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Northern Ireland rock group Therapy? on music 20 years later

Twenty years after their third album was slated in the music press Therapy? still feel the pain

By Chris Jones

Published 04/12/2015

Therapy? shoot 2014
Therapy? shoot 2014

More than most bands, Therapy? know what it means to be able to cling to your favourite bands when everything around you seems to be crumbling - they grew up in Larne and Ballyclare during the grim, Troubles-afflicted Eighties, after all.

So when frontman Andy Cairns got offstage from a gig in the Netherlands three weeks ago, switched on his phone and heard of events in Paris, there was no question that the band's European tour - then just three dates old - would be cancelled.

"We were in Germany, Austria and Belgium for the next two weeks so we saw quite a lot of people cancelling shows," he says. "I think the Foo Fighters went home. With our background, we remember what it was like growing up - bands cancelling gigs and people being scared to come and play at the Ulster Hall. We were getting calls from all the gigs going, 'Are you guys coming?' and we were like, 'Yeah, of course we are'."

In fact, as Cairns points out, the spirit of defiance that fuelled the travels of Therapy? through Europe extended to a few other of our finest musical exports as well. "One thing that warmed my heart was that Black Star Riders with Ricky Warwick, who's from Newtownards, were on tour, Ash were on tour and Stiff Little Fingers were on tour - and not one of those three bands cancelled a gig.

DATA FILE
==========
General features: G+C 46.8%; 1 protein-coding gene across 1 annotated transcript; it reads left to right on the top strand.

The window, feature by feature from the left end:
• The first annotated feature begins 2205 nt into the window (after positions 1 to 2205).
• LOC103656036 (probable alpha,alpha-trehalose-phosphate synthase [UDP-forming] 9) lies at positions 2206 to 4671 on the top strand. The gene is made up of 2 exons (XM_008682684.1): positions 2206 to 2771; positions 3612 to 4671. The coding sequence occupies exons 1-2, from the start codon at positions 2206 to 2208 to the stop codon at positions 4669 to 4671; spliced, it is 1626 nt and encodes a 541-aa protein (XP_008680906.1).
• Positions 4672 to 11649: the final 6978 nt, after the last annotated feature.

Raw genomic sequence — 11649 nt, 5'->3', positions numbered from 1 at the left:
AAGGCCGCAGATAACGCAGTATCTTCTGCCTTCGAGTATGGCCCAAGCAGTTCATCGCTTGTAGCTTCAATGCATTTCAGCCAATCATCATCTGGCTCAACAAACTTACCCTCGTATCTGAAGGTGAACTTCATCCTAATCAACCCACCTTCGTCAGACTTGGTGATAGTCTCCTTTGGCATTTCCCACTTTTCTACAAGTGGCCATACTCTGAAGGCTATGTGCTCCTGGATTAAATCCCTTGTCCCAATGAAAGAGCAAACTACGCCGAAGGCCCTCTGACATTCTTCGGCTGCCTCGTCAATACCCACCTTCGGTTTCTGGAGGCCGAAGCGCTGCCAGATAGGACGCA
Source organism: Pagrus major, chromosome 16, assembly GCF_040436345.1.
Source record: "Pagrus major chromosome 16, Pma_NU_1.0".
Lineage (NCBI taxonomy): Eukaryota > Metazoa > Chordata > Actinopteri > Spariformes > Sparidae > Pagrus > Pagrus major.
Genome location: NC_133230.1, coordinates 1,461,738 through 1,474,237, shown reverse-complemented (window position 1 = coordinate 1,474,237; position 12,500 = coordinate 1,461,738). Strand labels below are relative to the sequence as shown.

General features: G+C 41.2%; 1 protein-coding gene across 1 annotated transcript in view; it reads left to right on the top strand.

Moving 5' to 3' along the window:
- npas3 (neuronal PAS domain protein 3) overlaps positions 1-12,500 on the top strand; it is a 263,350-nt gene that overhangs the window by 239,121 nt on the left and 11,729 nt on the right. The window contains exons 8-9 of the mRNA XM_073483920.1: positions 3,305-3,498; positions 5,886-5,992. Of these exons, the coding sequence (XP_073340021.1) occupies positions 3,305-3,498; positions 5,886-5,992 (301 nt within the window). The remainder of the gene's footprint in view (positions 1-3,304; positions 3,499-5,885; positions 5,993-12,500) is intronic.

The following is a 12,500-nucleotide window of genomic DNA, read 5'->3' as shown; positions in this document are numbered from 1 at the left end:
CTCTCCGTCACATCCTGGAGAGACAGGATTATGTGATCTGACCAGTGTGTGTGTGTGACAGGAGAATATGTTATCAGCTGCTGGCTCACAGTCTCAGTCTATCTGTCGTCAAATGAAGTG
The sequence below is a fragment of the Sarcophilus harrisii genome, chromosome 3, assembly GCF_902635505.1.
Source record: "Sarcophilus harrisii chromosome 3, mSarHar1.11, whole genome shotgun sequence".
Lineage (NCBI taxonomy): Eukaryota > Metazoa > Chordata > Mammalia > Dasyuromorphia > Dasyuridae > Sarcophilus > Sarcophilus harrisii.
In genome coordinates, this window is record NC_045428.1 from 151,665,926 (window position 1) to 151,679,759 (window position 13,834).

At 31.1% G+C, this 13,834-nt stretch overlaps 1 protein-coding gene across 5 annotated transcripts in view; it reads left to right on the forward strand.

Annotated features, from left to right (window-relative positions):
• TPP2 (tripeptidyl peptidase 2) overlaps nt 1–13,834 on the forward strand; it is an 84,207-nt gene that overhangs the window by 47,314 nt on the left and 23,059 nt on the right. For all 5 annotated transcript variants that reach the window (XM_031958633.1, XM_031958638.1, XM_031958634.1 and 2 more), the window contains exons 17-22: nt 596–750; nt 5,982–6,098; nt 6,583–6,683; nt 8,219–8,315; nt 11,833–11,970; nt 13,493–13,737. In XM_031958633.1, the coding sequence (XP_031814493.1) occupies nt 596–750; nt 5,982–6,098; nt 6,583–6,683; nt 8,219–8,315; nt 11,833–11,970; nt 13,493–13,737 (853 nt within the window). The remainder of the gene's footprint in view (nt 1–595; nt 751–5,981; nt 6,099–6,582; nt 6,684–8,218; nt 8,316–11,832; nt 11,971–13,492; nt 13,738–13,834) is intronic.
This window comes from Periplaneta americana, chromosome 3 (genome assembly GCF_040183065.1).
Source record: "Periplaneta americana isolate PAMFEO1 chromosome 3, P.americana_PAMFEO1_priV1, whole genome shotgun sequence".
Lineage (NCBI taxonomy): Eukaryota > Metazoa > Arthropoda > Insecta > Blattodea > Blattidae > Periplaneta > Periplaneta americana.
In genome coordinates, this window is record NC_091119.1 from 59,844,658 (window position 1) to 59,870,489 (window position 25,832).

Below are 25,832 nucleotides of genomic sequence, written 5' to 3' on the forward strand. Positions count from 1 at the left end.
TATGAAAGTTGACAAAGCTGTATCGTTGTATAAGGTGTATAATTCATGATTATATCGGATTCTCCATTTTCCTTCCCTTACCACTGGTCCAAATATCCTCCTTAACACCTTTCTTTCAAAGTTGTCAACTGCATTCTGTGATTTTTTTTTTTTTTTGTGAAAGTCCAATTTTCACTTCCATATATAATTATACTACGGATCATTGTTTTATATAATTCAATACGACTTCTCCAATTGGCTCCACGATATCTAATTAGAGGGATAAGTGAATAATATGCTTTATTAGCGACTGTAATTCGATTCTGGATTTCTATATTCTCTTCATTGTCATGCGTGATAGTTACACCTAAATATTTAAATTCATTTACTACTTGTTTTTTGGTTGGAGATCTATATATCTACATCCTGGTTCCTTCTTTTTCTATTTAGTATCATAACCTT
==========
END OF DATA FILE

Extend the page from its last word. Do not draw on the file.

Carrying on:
"We heard some brilliant stories from promoters about American metal bands turning up armed with baseball bats and refusing to go on and play," he adds with a wry laugh.

So the show goes on, and the three-piece alternative rock band return to Belfast to play the Limelight 1 next Saturday night. At their most recent Belfast gig last November, they were honoured with the Oh Yeah Centre's Legend Award before tearing through their classic 1994 album Troublegum to a delirious Mandela Hall crowd - something Cairns recalls as "one of the best nights of my life".

Next weekend, they will repeat the trick at the Limelight 1 - only this time the album being honoured with a full live airing is Troublegum's follow-up, Infernal Love. Back in 1994, this strange little band from east Antrim had unexpectedly gatecrashed the top five of the album charts and been given the keys to the rock kingdom. But success was already taking its toll and it's not a period that Cairns remembers with much fondness.

"I absolutely hated 1995," says Cairns. "It was one of the worst years of my life. The only diamond in the apocalypse of s*** that was 1995 was the gig at the Ulster Hall at the end of the year with Ash and Joyrider. The rest of it was f****** completely and utterly horrendous."